Personally, presidential elections always make me mervous. Even more so when there is no incumbent running. I have trouble understanding people who feel that everything will be wonderful if only their guy would win. And everything will be terrible if the other guy wins. This sort of belief borders on religious faith, especially in a year like this one. The bottom line is that Obama has spent so little time actually acting as a national politician (as opposed to a national campaigner) that we have to take him on faith as to what he will do and not do as president. His campaign message is basically: anything has to be better than what we have had. Personally, it’s not a message that I find particularly reassuring. And, as a candidate, distractions about his pastor and other associates aside, he has gotten the least probing and challenging from the press than any candidate in my lifetime. Obama may turn out to be the best president the country has ever had (and I hope he will), but there is no particular reason to assume that he will other than through pure faith and his uncanny ability to attract people with his charisma. (And politicians with too much charisma are something else that makes me nervous.) The other side isn’t any better. Certainly McCain has had a long career in the Senate and a clear political track record that should tell us what he might and might not do. But it is all pretty much negated by the fact that there is little consistency to what he does. It is one case where a track record is actually more confusing than helpful. No matter whom we elect this year, it will be leap of faith.

If I have trouble understanding people who are dead set sure that their candidate is the country’s savior, I have even more trouble understanding the roughly eight percent of the voters (if we believe the polls) who still have not made up their minds. What more are they waiting for? And how many of them have already voted anyway, since something like a third of us will have voted early? And this fairly sizeable bloc of supposedly undecideds is the other thing that makes me nervous about this election. I don’t think the Democrats, or for that matter the country, can handle another controversial decision in the electoral college. Now this worry may well be for naught. After all, the polls indicate a clear Obama victory. But one thing we have learned from the past couple of presidential elections is that it is easier to get younger voters to respond to polls and, as a result, polls tend to oversample Democratic voters—right up to and including exit polls, leading to suspicions of skullduggery in places like Florida in 2000 and Ohio in 2004. Every four years we hear how there is a new generation of young voters who are energized and ready to change the electoral map. And every four years the election ends up getting decided by the same old, boring middle Americans who usually prefer Republicans but who occasionally opt for a Carter or a Clinton. Maybe this is the year that it really does change. We shall see.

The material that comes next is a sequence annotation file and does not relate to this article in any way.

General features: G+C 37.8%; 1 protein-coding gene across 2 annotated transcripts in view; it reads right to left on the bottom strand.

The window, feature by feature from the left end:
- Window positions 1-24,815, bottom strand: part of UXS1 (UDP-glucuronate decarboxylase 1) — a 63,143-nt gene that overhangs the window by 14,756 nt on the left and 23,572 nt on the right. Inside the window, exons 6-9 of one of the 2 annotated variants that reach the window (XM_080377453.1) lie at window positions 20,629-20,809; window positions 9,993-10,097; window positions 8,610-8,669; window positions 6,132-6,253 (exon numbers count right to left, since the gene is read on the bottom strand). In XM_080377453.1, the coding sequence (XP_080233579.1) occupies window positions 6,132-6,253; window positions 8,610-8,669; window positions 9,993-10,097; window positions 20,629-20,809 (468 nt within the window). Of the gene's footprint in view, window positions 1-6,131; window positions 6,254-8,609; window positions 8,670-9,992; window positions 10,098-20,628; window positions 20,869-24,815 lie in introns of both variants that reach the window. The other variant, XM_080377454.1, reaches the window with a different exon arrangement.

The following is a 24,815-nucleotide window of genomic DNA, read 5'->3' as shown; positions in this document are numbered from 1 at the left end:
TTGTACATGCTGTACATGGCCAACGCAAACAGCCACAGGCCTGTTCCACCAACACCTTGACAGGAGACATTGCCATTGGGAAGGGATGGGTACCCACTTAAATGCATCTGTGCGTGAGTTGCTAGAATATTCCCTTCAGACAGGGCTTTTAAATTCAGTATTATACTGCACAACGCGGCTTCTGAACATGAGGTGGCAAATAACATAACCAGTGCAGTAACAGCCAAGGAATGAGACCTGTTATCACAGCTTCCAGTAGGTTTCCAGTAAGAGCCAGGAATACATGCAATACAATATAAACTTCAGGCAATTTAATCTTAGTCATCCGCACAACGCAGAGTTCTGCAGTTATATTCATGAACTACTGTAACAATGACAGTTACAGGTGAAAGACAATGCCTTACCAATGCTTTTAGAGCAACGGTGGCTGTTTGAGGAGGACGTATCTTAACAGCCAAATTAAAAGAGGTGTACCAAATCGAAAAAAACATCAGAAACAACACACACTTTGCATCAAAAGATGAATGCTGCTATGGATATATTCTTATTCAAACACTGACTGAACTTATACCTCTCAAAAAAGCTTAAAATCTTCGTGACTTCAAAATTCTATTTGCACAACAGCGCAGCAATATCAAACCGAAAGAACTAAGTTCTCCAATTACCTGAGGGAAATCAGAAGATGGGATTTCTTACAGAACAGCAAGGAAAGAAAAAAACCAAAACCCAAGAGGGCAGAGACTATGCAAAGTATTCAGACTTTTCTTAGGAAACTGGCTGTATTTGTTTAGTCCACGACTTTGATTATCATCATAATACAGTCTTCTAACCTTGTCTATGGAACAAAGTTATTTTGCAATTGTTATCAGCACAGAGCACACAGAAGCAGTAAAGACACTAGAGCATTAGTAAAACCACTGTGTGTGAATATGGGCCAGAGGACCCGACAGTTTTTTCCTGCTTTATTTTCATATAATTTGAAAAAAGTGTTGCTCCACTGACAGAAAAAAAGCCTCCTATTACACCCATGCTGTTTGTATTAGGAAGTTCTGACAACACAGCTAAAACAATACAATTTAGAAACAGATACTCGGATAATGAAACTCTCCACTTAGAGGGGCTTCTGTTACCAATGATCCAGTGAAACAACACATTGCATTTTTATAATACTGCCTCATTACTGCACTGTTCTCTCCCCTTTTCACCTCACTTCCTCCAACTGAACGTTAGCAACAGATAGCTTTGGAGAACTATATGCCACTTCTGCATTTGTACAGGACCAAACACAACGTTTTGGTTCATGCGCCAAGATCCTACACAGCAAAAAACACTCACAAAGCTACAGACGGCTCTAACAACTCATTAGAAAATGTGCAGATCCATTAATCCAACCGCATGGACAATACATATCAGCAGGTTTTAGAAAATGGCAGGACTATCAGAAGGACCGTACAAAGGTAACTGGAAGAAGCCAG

If I have a reason to be optimistic, it is this. If predicting elections and what new presidents will do or not do is difficult, that doesn’t mean that surprises are always bad. When people tell pollsters whom they are inclined to vote for, it is a hypothetical question. Only when we pull the ballot lever or fill in the circles on the ballot does it really count. And we tend to think differently when our decision has consequences. The same is true of politicians. When they are campaigning for the presidency, it is all hypothetical, and they will say pretty much anything (or avoid saying certain things) to get elected. But once elected, a president’s words and actions have consequences. This is why presidents turn out to be very different than their campaigns suggested. Bill Clinton was going to reform medical care. George W. Bush was going to reform education and have nothing to do with nation building. Reacting to events that were largely out of their control, their presidencies took very different paths from what was envisioned. While you may not have been happy with either or both of the last two presidents, I think it can be argued that at least they performed better than their campaign rhetoric may have suggested.

So, if I have not dispirited you enough, just let me exhort the roughly two-thirds of the registered American voters who have yet cast their ballots to, on Tuesday, boldly go where no man (and, pointedly, still no woman) has gone before, and make your preference known==no matter how much leaping your faith has to do. Make it so.

-S.L., 30 October 2008